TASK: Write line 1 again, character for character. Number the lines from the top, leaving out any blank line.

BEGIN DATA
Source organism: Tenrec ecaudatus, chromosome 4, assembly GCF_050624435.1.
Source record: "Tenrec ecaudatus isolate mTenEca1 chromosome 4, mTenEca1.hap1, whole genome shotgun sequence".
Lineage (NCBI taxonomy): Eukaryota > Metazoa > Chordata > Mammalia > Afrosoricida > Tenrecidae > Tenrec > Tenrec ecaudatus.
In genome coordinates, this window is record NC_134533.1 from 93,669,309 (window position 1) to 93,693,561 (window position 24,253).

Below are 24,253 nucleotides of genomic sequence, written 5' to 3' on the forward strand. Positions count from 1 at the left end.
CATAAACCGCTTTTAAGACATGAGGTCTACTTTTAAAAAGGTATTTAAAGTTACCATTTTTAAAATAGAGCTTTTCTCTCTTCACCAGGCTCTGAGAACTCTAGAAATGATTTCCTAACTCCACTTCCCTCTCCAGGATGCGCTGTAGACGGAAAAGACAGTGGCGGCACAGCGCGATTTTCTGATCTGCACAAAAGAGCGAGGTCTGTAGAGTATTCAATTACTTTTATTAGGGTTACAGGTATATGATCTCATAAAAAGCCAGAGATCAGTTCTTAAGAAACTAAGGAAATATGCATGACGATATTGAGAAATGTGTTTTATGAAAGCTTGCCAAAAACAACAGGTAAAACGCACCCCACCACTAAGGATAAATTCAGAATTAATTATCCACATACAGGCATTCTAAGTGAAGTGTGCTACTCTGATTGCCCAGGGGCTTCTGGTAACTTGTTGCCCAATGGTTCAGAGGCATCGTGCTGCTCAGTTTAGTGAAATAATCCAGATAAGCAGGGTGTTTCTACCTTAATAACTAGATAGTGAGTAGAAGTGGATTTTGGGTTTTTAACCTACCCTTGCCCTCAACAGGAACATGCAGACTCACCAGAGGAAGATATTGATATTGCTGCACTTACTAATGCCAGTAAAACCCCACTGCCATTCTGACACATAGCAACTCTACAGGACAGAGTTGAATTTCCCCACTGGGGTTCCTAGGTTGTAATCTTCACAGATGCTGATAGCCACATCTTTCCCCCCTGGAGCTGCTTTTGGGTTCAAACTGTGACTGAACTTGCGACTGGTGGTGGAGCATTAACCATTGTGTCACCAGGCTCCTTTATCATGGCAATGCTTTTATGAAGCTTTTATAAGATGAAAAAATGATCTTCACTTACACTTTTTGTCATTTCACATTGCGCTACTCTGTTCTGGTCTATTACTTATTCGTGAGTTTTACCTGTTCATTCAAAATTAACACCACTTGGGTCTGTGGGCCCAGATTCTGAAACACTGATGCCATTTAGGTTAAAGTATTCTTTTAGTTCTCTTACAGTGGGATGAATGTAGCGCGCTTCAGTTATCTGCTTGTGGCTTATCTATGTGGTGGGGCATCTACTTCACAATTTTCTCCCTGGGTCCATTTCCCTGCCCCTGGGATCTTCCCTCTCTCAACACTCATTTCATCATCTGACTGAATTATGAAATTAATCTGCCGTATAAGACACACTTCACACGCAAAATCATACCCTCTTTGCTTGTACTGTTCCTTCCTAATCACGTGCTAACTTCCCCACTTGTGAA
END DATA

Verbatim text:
Source organism: Tenrec ecaudatus, chromosome 4, assembly GCF_050624435.1.